Post Christmas is the time of year when we can start to feel that build of up anxiety about how we’ve overindulged over the festival period, about the weight we’ve put on or about how we regret our eating behaviour. We can feel under pressure to go on a diet and begin scouring the internet for the new cure-all regime. (This can be annual, familiar and therefore strangely comforting territory). Sometimes we consciously overeat at Christmas in the knowledge that January, that miracle month when all our weight issues will be fixed, is just around the corner.
But it isn’t a miracle month, is it? In fact traditional New Year’s ‘resolutions’ are the worst idea for embarking on a weight loss programme. Why? Because a diet in the New Year, although it may promise weight loss in a certain time and all sorts of miraculous results is very often extreme, restrictive, unhealthy and unsustainable. All the reasons why diets don’t work apply but in the New Year they are even more pertinent because we just seem to go for it more than at any time of the year. We think we ought to and we think January is somehow different from any other time of year when dreams really do come true. So it’s not just a diet, it’s bigger, more extreme, more uncomfortable than we might do otherwise. In other words we think that the more extreme the process, the more likely the success – but honestly when is that ever the case?
Of course this temptation to diet is not helped by the billion pound diet and detox industry. You will start to see the adverts and promotions appearing in late December; luring you into a false sense of success by showing you happy slim people who allegedly have had their lives changed by a particular diet or detox regime. Fact is that more than 80% of diets don’t work long-term. Why else do you think the dieting industry is worth so much money? Because we keep coming back for more, repeating the behaviour, despite the fact that it doesn’t work. Plus, diets certainly don’t make you happy. Being on a diet is miserable and the likely weight gain once the diet stops is a source of disappointment and failure.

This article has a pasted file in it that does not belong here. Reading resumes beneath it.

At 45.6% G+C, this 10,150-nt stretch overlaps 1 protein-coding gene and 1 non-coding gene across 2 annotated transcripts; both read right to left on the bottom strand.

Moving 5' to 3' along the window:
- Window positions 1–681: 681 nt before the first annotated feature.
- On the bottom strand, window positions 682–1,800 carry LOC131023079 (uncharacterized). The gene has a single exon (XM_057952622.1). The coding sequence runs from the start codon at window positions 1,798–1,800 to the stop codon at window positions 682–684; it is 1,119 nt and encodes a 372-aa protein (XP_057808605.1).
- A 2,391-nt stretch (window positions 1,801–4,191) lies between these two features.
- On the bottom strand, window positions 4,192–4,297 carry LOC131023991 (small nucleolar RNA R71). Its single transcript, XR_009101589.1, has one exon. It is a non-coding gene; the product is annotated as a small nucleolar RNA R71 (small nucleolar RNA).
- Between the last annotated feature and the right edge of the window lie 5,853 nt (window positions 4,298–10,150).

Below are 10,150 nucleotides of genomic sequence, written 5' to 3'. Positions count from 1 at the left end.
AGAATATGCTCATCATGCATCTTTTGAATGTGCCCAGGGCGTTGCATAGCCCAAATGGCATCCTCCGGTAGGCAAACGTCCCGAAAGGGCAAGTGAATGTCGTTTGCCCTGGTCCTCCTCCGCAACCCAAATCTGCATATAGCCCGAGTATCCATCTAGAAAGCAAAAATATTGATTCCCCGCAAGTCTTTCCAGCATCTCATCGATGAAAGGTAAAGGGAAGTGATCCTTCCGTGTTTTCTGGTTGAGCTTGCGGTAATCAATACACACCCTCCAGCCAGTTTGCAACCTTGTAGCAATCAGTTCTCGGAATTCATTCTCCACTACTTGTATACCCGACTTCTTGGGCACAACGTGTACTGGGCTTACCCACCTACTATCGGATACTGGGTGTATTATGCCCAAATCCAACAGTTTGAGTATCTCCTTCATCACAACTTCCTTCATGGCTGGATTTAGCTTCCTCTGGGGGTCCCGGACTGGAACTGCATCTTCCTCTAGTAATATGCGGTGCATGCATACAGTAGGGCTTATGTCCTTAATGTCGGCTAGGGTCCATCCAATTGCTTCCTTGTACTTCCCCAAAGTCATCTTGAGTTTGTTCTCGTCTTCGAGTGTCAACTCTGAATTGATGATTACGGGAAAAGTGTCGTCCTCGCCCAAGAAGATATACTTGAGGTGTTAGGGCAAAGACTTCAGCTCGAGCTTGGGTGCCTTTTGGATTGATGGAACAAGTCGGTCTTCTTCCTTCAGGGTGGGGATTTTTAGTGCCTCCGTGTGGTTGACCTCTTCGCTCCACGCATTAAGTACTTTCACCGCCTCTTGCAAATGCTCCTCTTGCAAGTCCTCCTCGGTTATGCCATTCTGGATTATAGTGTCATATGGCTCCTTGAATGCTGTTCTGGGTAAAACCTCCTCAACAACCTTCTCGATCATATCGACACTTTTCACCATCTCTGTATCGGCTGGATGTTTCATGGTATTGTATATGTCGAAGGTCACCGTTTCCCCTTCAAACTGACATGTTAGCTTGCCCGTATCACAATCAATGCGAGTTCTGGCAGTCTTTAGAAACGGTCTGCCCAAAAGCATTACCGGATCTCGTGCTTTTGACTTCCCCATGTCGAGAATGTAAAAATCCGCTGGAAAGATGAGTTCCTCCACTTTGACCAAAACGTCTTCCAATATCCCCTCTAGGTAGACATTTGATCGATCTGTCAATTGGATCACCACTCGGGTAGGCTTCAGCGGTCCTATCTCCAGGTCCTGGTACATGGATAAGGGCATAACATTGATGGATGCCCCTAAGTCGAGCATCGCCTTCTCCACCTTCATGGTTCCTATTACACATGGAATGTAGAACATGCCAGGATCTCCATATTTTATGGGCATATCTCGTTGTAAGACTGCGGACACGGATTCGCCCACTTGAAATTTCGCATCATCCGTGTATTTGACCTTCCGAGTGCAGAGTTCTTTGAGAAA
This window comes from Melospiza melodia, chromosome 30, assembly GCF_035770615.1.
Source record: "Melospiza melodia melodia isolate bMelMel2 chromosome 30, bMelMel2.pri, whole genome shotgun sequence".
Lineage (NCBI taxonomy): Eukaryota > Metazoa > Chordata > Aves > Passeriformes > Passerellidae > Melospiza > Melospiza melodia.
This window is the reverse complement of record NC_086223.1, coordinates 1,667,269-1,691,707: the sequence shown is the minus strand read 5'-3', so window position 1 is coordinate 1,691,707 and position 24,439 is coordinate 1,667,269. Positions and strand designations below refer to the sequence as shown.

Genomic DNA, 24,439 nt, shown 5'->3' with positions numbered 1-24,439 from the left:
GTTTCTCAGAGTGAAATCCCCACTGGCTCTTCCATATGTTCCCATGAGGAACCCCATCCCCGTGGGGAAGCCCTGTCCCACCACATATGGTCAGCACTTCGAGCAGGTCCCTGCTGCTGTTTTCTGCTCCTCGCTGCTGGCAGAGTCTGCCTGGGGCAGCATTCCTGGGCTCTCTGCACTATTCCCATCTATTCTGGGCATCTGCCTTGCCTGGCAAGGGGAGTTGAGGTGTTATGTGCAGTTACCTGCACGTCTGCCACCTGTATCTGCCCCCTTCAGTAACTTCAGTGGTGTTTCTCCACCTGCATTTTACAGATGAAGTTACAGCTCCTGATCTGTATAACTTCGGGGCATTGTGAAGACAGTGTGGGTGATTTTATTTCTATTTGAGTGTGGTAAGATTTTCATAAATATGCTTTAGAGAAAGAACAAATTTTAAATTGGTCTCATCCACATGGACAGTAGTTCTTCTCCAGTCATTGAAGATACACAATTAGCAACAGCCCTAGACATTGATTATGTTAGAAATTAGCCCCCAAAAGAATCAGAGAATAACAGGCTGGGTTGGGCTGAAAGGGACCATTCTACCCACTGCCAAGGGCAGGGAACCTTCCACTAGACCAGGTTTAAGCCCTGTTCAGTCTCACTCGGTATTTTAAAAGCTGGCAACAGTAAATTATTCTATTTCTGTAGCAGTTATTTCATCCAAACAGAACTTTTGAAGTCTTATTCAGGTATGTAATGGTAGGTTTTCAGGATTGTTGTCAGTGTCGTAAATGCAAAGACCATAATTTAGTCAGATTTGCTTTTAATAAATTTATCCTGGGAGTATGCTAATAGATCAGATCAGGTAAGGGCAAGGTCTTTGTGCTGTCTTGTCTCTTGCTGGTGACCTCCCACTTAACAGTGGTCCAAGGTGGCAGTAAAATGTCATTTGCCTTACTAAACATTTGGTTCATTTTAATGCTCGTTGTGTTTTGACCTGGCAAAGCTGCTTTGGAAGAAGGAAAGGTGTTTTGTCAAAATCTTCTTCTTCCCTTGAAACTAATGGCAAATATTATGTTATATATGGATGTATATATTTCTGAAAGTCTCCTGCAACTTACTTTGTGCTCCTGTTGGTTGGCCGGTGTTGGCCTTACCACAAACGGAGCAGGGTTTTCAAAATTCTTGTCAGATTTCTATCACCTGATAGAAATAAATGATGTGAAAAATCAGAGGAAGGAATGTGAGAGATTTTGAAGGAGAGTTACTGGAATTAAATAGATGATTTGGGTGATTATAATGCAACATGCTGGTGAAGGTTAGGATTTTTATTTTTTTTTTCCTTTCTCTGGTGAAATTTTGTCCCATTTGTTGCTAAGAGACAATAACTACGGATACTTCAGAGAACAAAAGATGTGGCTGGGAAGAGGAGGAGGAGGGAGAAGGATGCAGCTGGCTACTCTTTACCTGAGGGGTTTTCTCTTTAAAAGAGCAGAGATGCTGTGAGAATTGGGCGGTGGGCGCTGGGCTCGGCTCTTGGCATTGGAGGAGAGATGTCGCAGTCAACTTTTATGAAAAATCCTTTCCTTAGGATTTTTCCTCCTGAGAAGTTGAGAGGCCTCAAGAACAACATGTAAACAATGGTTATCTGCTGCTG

I know all this to be true partly because I have also lived it (here you can read my story). If you are at this point now, then I know what that feels like. I know the guilt, shame and desperation, in fact the whole psychology which accompanies that January feeling… Here is what I also know.
By restricting our food we create a perfect environment for overeating. Look at this graphic to understand how that happens.
1. Our preoccupation is with being slim or weighing less.
2. We start a restrictive diet because that's what we think we should do.
3. We develop a diet mentality of restriction and seeing foods as good or bad.
4. We achieve weight loss (this is a good moment, but...)
5. We crave food and more specifically the foods which have been disallowed.
6. We blow out because the dieting becomes unsustainable.
7. We feel rubbish about ourselves.
8. We overeat to feel better and eventually put more weight on than we had at the beginning...
So instead of starting a (nother) diet, forget the idea of a weight loss programme and instead focus on change of behaviour and nourishment. Weight loss is often temporary (why diets don’t work) but behaviour change can be long lasting. Here are my 6 super tips for a new way of eating in the New Year:
1. Put the scales away – honestly they are not your friend. Forget about numbers and instead focus on goals of a change of behaviour and nourishing your body with improved nutrition
2. Forget about what you've eaten over Christmas and stay calm. it doesn't define you and it doesn't matter - "let it go!". Start to ease your mindset in into a slower new process of change.
3. Decide what kind of a relationship you want with food – what does ‘good’ look like?
4. Focus on what your eating drivers are. Are you hungry?
5. Learn to eat mindfully. Simple steps to mindful eating
6. Love yourself and trust in a slow natural process which will help you manage your weight long-term.
However you decide to address your relationship with food or your weight, please don’t do it with a restrictive diet. If you want help finding another way then there are many professionals, like me, keen to help you use a more natural, intuitive and mindful way of eating to achieve a happy life with food.
If you want some solid help with changing how you eat, look at my new online course "How to stop overeating".
Happy New Year everyone! xx